because they're the perfect antidote to all that imposter bullshit from last week. Not only did I get some lovely reminders that I do, occasionally, rock, but I got confirmation that there are lots of other statisticians out there who are interested in and value and make a living doing the sort of work that I want to grow up to do. Hell, the sort of work that I'm already doing. So I got some much-needed validation and inspiration from interesting, passionate people doing excellent research.

And, of course, I picked up all sorts of great factos about non-statistical public health stuff:

  • According to The Commonwealth Fund, the administrative overhead for healthcare in the United States has more than doubled over the past 7 years. Now, I know we need some sort of bureaucratic system to keep everything running, but seriously? Have we somehow doubled our benefits from overhead over the past 7 years? This is precisely where we should be looking to reduce the cost of healthcare in this country.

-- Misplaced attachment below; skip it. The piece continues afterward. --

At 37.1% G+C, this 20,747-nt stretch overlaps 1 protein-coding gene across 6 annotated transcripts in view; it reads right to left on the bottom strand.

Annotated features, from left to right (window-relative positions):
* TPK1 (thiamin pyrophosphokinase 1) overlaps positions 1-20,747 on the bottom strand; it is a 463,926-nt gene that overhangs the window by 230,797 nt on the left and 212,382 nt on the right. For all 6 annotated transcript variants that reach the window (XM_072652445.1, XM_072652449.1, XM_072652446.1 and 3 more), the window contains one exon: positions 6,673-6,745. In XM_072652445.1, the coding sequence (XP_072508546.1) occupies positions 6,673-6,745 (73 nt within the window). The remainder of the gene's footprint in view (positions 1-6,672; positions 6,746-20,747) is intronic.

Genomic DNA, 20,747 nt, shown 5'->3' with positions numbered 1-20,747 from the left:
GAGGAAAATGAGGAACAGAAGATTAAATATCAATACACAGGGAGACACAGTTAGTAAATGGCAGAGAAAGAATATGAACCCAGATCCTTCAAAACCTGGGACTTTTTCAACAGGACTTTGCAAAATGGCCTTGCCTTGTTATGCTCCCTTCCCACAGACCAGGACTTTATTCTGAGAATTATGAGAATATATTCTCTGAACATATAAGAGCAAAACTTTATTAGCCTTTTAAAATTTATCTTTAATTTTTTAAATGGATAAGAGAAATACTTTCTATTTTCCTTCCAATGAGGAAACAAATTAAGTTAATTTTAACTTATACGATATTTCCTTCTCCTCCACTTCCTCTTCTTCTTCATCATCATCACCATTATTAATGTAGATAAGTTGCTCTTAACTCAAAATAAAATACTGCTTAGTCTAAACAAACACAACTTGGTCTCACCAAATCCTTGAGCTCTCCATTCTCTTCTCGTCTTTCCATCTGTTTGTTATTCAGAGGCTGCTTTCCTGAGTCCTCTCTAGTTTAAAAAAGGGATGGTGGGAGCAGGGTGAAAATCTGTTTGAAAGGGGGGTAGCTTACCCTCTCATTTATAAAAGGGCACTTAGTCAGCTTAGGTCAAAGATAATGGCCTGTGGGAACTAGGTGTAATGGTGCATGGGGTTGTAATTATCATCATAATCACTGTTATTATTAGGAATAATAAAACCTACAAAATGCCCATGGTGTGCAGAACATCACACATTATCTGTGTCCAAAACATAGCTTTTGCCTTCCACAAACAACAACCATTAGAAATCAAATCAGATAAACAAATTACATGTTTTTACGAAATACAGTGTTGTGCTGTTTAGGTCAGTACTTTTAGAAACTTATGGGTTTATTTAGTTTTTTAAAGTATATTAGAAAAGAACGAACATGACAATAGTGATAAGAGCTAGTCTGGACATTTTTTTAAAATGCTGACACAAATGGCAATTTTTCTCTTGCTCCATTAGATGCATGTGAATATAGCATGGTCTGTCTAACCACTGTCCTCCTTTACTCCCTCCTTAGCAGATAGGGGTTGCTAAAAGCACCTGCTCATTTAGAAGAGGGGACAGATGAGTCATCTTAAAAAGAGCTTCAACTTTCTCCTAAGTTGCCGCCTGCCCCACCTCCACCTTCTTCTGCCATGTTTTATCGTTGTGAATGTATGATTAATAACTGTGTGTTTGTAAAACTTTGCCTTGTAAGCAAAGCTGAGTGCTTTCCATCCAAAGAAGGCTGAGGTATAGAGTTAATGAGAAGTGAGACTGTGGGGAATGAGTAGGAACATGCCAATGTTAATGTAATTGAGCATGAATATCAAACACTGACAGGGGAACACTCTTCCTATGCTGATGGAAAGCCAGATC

• Len Nichols, from the New America Foundation had this great quote, "Some Republicans believe things that are not true and some Democrats want things that cannot be. And it's my job to piss them both off, and keep them talking to each other." He also sounded like a preacher (in a nice way) as he reminded us that in the Bible landowners are admonished to leave something in the fields for widows and orphans and strangers. That it has always been our job to look out for the less fortunate, in a way that combines personal and shared responsibility - we have to structure the marketplace so that it works for everyone and enables everyone to take personal responsibility. When we are responsible for stacking the deck against certain members of society, then we are also responsible for somehow helping them back out of that situation. So we can either continue to complain about charity and covering the costs of healthcare for the poor through government systems like medicaid and our own rising insurance prices to pay for all those emergency room visits by the uninsured or we can start seriously restructuring the marketplace. As Nichols reminded us, in the Bible landowners weren't told to harvest all their land and provide meals for widows, orphans, and strangers. Rather to leave open the opportunity for them to provide for themselves.